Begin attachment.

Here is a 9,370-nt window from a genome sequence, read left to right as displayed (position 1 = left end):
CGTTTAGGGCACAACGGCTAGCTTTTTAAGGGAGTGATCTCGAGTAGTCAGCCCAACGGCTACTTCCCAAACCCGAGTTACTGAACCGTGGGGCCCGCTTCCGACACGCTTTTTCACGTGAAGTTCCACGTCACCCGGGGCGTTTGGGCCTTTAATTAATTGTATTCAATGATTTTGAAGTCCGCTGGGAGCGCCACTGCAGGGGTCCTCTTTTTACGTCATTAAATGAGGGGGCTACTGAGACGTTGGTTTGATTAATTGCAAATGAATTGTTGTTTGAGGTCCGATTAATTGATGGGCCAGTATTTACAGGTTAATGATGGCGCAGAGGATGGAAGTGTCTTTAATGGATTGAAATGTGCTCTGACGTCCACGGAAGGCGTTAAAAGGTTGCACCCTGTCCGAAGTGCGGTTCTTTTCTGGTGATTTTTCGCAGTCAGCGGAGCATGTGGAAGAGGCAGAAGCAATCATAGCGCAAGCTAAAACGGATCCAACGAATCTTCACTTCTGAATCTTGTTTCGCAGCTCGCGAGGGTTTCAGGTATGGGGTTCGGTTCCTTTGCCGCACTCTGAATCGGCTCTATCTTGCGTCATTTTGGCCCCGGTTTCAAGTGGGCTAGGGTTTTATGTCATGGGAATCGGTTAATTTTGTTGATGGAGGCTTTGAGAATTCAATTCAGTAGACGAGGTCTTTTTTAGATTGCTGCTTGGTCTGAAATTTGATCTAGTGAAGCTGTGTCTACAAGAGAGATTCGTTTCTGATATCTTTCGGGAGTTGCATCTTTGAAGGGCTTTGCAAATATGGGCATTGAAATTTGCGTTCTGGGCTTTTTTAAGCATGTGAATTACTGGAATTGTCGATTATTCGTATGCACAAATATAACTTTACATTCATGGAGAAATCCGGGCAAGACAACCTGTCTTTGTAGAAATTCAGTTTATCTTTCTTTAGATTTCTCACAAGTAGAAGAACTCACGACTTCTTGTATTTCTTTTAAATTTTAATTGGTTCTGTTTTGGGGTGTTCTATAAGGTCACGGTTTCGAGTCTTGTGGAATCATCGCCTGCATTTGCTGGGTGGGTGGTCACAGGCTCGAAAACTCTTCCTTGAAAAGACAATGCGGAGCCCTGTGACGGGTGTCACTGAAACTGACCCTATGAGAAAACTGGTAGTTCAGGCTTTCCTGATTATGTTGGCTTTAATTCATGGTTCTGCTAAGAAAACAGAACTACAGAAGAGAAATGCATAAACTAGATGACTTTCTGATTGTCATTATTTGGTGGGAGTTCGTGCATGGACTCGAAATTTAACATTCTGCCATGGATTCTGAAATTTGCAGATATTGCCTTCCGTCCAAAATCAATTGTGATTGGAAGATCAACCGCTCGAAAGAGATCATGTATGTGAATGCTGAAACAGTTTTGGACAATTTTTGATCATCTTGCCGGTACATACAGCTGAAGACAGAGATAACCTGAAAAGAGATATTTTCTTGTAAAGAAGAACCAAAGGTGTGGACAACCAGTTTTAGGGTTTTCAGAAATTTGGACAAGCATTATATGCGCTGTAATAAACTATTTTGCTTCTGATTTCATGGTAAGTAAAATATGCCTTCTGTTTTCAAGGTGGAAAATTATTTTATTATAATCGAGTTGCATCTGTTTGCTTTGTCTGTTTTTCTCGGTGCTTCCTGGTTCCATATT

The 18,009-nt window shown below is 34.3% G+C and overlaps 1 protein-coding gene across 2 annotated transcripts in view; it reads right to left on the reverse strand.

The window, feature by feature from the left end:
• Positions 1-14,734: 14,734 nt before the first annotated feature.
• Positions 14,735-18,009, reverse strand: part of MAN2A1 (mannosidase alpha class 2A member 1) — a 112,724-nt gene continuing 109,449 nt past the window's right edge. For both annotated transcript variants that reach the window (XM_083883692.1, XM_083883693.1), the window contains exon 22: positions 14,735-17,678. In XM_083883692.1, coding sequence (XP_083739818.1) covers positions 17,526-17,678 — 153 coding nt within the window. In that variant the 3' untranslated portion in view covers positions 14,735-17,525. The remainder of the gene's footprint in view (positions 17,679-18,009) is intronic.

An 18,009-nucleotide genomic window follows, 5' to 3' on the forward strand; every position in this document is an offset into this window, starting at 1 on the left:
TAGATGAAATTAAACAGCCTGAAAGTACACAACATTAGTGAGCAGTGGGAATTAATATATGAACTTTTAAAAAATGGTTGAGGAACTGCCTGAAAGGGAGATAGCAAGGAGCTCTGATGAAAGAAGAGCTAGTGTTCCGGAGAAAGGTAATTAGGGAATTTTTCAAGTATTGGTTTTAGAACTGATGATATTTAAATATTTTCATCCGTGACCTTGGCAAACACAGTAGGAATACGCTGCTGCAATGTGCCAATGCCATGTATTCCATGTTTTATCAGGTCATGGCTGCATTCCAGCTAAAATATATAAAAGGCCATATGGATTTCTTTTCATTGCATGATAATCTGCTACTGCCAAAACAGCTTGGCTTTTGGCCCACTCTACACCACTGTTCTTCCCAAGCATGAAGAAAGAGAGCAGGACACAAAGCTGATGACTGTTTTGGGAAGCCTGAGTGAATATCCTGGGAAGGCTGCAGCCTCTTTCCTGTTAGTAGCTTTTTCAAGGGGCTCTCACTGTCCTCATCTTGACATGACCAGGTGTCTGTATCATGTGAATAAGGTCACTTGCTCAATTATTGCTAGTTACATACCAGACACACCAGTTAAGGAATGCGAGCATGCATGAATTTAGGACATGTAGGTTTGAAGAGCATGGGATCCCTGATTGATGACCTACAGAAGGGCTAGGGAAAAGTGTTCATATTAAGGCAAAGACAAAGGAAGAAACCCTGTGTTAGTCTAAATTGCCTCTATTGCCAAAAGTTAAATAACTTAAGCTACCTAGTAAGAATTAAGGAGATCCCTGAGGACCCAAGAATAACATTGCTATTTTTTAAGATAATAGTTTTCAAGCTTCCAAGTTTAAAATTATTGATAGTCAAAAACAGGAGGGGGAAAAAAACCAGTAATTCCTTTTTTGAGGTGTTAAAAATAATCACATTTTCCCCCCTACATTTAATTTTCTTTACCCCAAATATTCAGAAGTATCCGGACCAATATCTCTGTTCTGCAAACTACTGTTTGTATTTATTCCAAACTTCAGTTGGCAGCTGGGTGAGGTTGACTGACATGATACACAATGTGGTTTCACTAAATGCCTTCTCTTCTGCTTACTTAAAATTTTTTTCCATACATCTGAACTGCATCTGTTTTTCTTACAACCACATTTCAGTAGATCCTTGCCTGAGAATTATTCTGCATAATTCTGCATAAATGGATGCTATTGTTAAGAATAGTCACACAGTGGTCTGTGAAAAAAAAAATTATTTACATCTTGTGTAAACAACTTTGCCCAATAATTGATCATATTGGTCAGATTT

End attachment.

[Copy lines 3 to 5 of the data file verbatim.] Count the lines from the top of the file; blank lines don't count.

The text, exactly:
The 18,009-nt window shown below is 34.3% G+C and overlaps 1 protein-coding gene across 2 annotated transcripts in view; it reads right to left on the reverse strand.

The window, feature by feature from the left end:
• Positions 1-14,734: 14,734 nt before the first annotated feature.